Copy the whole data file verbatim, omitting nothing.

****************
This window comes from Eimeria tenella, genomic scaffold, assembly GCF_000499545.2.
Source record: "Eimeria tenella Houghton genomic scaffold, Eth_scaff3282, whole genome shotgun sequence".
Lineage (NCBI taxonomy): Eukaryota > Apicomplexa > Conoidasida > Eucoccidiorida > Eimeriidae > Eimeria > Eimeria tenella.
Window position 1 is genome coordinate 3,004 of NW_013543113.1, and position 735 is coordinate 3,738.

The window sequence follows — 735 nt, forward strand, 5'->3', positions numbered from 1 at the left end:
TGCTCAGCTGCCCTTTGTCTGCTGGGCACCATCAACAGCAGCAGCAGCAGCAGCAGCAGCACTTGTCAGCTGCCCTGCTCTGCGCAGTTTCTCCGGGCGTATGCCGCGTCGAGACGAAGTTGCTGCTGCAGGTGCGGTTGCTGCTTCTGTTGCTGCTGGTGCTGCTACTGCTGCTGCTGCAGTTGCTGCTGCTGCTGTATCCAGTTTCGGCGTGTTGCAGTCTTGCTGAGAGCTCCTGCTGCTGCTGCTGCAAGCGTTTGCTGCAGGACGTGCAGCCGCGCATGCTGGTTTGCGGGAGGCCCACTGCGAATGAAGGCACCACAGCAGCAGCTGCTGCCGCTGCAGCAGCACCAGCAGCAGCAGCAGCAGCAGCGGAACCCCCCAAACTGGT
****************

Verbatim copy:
This window comes from Eimeria tenella, genomic scaffold, assembly GCF_000499545.2.
Source record: "Eimeria tenella Houghton genomic scaffold, Eth_scaff3282, whole genome shotgun sequence".
Lineage (NCBI taxonomy): Eukaryota > Apicomplexa > Conoidasida > Eucoccidiorida > Eimeriidae > Eimeria > Eimeria tenella.
Window position 1 is genome coordinate 3,004 of NW_013543113.1, and position 735 is coordinate 3,738.

The window sequence follows — 735 nt, forward strand, 5'->3', positions numbered from 1 at the left end:
TGCTCAGCTGCCCTTTGTCTGCTGGGCACCATCAACAGCAGCAGCAGCAGCAGCAGCAGCACTTGTCAGCTGCCCTGCTCTGCGCAGTTTCTCCGGGCGTATGCCGCGTCGAGACGAAGTTGCTGCTGCAGGTGCGGTTGCTGCTTCTGTTGCTGCTGGTGCTGCTACTGCTGCTGCTGCAGTTGCTGCTGCTGCTGTATCCAGTTTCGGCGTGTTGCAGTCTTGCTGAGAGCTCCTGCTGCTGCTGCTGCAAGCGTTTGCTGCAGGACGTGCAGCCGCGCATGCTGGTTTGCGGGAGGCCCACTGCGAATGAAGGCACCACAGCAGCAGCTGCTGCCGCTGCAGCAGCACCAGCAGCAGCAGCAGCAGCAGCGGAACCCCCCAAACTGGT